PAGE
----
Alpha: Absorbing origins story for man's best friend
Review: Kodi Smit-McPhee is magnetic in an all-ages action flick about a boy and his wolf
Keda (Kodi Smit-McPhee) with Alpha
Film Title: Alpha
Director: Albert Hughes
Starring: Kodi Smit-McPhee, Chuck, Jóhannes Haukur Jóhanness, Jens Hultén, Leonor Varela
Running Time: 96 min
It wouldn’t be entirely accurate to say that Hollywood doesn’t make movies like boy-meets-wolf swashbuckler Alpha any more. A tremendous all-ages action picture with a dash of Jack London brand adventuring and a smidgen of William Goldman’s The Inheritors, it’s impossible to think of any previous film that comes close in terms of story or style. The project’s sui generis nature means it’s unlikely to spawn a sequel or sequence, but is also the film you most want to see a follow-up to.
The appeal is a no-brainer for anyone with a companion animal or anyone who enjoys survivalist conundrums. Albert Hughes, who previously directed Menace II Society and From Hell with his brother Allen, has conjured an absorbing origins story for the domestication of the dog.
Alpha, set in Europe during the Upper Paleolithic period – have no fear: the Morgan Freeman voiceover bookending the film will fill you in – Alpha concerns Keda (Kodi Smit-McPhee), a novice warrior on his first hunt for Steppe Bison. As the only son of the tough but tender-hearted chief (Jóhannes Haukur Jóhanness), the pressure is on. His mother (Leonor Varela), however, fears that the boy is led by his heart.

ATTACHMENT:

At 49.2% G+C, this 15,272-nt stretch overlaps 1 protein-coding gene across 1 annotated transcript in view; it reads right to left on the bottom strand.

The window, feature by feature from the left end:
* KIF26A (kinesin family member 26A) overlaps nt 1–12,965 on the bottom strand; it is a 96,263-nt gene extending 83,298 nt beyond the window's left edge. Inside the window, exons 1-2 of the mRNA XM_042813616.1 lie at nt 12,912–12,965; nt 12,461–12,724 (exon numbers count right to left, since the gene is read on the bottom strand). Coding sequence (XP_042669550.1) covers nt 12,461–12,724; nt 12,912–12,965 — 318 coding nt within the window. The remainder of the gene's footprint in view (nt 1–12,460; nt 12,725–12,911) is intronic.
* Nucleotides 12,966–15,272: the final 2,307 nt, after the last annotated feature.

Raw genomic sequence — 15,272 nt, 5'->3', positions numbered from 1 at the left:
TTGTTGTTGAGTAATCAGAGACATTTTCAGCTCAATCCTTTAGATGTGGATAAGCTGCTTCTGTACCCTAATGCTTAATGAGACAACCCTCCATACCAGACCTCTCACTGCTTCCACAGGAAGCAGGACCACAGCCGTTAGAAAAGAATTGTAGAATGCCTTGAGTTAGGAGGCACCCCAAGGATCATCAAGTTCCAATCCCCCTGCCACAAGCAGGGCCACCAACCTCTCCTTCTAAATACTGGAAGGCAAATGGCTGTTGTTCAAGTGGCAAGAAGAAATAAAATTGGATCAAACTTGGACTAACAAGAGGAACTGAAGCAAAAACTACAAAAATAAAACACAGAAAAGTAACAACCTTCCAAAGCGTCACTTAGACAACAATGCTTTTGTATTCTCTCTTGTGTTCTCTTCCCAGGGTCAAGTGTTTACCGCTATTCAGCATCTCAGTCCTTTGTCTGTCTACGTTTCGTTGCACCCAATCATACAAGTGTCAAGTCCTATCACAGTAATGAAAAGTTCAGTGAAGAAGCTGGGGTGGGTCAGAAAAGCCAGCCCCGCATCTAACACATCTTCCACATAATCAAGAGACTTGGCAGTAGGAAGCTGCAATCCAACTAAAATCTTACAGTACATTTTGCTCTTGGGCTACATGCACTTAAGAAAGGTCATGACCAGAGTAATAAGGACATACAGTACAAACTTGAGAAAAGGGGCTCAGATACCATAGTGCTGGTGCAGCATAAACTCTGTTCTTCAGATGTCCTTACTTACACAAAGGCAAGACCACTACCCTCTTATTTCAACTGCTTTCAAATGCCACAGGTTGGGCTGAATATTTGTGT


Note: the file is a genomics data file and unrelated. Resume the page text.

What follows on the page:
She may be right. A thrilling opening sequence sees Keda injured and left for dead. Alone and in constant danger – Hughes’s film does an excellent job of introducing the many, many things that could kill you or eat you 20,000 years ago – the wounded hunter-gatherer finds an unlikely ally in an equally injured wolf, which he names Alpha.
Together, boy and proto-dog undertake a perilous journey towards home, defined by many electrifying set-pieces.
Beautifully shot in Iceland and rural Canada, Alpha makes marvellous use of hyper-real CG and landscape. The entire cast, including canine star Chuck, do expansive, expressive things with minimal dialogue. Inevitably, Kodi Smit-McPhee has to do most of the heavy lifting, and he does so with such magnetism, he puts the aurora borealis sequence to shame.